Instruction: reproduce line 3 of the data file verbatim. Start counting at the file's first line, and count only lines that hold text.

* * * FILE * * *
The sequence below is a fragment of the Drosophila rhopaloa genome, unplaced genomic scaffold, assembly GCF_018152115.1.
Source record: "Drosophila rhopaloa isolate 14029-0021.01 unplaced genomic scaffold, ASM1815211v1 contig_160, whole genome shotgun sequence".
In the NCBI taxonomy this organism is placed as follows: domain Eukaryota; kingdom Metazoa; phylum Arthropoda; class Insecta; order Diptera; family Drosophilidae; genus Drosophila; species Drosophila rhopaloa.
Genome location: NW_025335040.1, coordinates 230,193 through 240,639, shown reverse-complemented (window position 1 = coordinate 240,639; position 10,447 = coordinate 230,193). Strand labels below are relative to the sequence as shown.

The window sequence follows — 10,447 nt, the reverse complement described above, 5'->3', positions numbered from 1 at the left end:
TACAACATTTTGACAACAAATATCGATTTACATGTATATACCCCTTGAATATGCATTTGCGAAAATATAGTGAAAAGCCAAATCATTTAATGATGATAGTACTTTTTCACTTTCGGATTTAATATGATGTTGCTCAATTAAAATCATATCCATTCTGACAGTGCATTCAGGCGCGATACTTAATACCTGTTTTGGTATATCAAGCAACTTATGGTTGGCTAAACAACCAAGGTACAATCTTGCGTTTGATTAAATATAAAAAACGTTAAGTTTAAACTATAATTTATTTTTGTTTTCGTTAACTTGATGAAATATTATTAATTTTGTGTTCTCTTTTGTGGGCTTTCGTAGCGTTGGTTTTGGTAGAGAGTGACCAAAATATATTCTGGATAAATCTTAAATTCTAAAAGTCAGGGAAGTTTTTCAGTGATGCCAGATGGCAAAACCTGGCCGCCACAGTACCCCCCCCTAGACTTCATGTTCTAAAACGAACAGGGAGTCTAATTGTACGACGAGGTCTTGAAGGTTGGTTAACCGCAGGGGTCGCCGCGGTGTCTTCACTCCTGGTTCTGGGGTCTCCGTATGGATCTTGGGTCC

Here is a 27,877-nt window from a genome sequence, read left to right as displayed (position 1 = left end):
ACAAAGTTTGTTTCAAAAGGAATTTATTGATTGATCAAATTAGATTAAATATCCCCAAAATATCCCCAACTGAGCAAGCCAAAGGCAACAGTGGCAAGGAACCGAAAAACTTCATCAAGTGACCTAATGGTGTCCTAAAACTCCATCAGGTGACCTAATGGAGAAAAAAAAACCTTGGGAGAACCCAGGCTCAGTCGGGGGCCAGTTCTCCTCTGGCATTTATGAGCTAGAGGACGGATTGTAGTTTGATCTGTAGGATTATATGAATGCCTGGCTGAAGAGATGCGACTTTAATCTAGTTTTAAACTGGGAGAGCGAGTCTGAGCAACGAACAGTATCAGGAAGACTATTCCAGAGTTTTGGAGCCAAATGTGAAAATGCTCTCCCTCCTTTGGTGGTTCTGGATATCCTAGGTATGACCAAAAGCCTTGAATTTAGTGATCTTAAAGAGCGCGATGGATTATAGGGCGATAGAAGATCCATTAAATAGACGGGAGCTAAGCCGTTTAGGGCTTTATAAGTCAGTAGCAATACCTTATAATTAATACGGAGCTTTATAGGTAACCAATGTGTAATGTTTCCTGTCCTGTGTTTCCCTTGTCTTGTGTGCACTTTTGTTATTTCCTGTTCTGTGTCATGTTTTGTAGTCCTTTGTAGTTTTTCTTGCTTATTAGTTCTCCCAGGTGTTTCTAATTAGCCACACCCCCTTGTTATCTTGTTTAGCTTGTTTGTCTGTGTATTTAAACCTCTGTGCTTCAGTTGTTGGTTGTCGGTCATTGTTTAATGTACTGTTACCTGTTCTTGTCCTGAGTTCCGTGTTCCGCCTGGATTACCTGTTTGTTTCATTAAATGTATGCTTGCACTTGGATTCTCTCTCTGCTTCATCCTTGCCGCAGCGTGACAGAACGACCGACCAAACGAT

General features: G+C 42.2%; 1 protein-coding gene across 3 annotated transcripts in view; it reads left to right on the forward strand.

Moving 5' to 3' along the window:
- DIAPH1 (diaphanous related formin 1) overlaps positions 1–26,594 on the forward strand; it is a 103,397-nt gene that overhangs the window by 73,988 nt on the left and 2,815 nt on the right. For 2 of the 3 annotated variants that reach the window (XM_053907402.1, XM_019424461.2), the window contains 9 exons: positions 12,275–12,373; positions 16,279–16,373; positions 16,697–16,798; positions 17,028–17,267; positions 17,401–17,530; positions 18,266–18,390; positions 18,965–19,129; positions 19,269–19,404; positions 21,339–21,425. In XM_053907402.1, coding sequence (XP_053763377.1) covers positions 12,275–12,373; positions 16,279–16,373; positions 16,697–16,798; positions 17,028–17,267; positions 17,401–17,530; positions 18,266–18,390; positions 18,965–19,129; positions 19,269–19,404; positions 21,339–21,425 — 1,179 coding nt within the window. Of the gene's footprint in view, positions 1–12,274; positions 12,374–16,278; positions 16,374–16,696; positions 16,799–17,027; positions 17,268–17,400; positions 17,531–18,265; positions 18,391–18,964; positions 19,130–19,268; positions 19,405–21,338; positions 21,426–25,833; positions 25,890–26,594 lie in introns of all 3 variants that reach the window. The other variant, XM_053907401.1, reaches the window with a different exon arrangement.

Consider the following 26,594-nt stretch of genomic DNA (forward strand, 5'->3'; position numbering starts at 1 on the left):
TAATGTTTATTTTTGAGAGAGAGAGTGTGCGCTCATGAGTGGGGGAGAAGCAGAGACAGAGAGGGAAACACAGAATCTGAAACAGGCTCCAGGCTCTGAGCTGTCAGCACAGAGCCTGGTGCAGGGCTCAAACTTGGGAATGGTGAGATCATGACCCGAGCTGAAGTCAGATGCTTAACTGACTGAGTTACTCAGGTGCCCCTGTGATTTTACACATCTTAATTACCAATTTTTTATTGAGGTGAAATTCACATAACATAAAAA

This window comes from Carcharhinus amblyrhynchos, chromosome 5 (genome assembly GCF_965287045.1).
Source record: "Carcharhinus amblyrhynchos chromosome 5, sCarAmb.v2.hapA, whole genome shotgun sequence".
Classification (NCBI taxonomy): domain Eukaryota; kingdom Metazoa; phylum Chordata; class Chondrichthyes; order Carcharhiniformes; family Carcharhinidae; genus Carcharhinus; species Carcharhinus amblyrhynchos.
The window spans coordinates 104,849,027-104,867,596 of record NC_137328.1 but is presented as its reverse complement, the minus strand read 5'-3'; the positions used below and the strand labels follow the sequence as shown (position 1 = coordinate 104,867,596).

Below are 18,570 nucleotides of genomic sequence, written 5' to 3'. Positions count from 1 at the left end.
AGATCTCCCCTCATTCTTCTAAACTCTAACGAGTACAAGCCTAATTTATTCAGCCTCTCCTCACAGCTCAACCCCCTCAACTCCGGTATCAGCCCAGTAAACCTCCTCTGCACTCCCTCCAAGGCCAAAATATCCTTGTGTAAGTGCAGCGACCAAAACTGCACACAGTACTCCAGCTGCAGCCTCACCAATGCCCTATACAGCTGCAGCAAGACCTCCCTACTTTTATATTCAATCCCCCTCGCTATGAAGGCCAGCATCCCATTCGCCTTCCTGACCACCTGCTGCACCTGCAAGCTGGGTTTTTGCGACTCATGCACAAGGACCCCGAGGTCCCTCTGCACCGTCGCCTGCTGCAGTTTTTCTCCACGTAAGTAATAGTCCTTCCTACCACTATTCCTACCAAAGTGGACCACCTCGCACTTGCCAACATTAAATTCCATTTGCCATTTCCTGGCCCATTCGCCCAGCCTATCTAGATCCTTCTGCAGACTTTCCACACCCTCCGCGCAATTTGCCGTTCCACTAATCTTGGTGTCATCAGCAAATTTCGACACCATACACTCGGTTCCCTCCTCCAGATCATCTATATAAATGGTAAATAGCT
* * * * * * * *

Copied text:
In the NCBI taxonomy this organism is placed as follows: domain Eukaryota; kingdom Metazoa; phylum Arthropoda; class Insecta; order Diptera; family Drosophilidae; genus Drosophila; species Drosophila rhopaloa.